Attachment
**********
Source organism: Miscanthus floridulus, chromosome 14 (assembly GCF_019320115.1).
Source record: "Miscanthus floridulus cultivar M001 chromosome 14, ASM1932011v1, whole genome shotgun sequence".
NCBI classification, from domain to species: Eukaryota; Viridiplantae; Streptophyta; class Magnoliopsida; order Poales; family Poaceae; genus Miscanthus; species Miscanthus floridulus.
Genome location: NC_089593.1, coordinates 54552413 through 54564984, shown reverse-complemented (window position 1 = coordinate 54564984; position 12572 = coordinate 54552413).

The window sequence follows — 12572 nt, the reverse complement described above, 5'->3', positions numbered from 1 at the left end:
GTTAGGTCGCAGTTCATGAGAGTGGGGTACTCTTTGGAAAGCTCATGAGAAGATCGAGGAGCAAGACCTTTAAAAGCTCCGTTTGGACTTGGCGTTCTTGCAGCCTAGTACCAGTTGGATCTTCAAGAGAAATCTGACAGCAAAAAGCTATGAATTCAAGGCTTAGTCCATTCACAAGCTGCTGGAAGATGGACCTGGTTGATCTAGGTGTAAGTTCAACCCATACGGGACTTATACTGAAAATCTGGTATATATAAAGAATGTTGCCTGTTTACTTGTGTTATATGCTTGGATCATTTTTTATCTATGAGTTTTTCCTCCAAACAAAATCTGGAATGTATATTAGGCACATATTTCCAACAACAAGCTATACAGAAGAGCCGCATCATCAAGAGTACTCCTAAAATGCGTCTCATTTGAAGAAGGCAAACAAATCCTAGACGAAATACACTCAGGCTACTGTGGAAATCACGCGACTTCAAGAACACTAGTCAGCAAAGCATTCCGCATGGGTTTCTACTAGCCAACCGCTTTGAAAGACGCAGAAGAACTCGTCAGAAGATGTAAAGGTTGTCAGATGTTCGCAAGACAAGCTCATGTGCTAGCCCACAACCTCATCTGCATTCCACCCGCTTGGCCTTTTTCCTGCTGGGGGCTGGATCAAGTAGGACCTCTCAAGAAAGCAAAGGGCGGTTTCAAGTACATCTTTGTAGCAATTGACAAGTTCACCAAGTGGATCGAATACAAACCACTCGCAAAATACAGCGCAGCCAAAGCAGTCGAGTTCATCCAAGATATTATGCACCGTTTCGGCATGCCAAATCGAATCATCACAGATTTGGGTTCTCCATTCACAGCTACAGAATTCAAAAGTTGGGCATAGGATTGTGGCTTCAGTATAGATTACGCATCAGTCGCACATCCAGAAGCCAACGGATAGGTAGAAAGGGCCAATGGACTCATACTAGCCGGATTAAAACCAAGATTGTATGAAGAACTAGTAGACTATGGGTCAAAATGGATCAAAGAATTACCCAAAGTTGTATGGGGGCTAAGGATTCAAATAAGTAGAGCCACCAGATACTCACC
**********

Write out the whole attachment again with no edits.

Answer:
Source organism: Miscanthus floridulus, chromosome 14 (assembly GCF_019320115.1).
Source record: "Miscanthus floridulus cultivar M001 chromosome 14, ASM1932011v1, whole genome shotgun sequence".
NCBI classification, from domain to species: Eukaryota; Viridiplantae; Streptophyta; class Magnoliopsida; order Poales; family Poaceae; genus Miscanthus; species Miscanthus floridulus.
Genome location: NC_089593.1, coordinates 54552413 through 54564984, shown reverse-complemented (window position 1 = coordinate 54564984; position 12572 = coordinate 54552413).

The window sequence follows — 12572 nt, the reverse complement described above, 5'->3', positions numbered from 1 at the left end:
GTTAGGTCGCAGTTCATGAGAGTGGGGTACTCTTTGGAAAGCTCATGAGAAGATCGAGGAGCAAGACCTTTAAAAGCTCCGTTTGGACTTGGCGTTCTTGCAGCCTAGTACCAGTTGGATCTTCAAGAGAAATCTGACAGCAAAAAGCTATGAATTCAAGGCTTAGTCCATTCACAAGCTGCTGGAAGATGGACCTGGTTGATCTAGGTGTAAGTTCAACCCATACGGGACTTATACTGAAAATCTGGTATATATAAAGAATGTTGCCTGTTTACTTGTGTTATATGCTTGGATCATTTTTTATCTATGAGTTTTTCCTCCAAACAAAATCTGGAATGTATATTAGGCACATATTTCCAACAACAAGCTATACAGAAGAGCCGCATCATCAAGAGTACTCCTAAAATGCGTCTCATTTGAAGAAGGCAAACAAATCCTAGACGAAATACACTCAGGCTACTGTGGAAATCACGCGACTTCAAGAACACTAGTCAGCAAAGCATTCCGCATGGGTTTCTACTAGCCAACCGCTTTGAAAGACGCAGAAGAACTCGTCAGAAGATGTAAAGGTTGTCAGATGTTCGCAAGACAAGCTCATGTGCTAGCCCACAACCTCATCTGCATTCCACCCGCTTGGCCTTTTTCCTGCTGGGGGCTGGATCAAGTAGGACCTCTCAAGAAAGCAAAGGGCGGTTTCAAGTACATCTTTGTAGCAATTGACAAGTTCACCAAGTGGATCGAATACAAACCACTCGCAAAATACAGCGCAGCCAAAGCAGTCGAGTTCATCCAAGATATTATGCACCGTTTCGGCATGCCAAATCGAATCATCACAGATTTGGGTTCTCCATTCACAGCTACAGAATTCAAAAGTTGGGCATAGGATTGTGGCTTCAGTATAGATTACGCATCAGTCGCACATCCAGAAGCCAACGGATAGGTAGAAAGGGCCAATGGACTCATACTAGCCGGATTAAAACCAAGATTGTATGAAGAACTAGTAGACTATGGGTCAAAATGGATCAAAGAATTACCCAAAGTTGTATGGGGGCTAAGGATTCAAATAAGTAGAGCCACCAGATACTCACC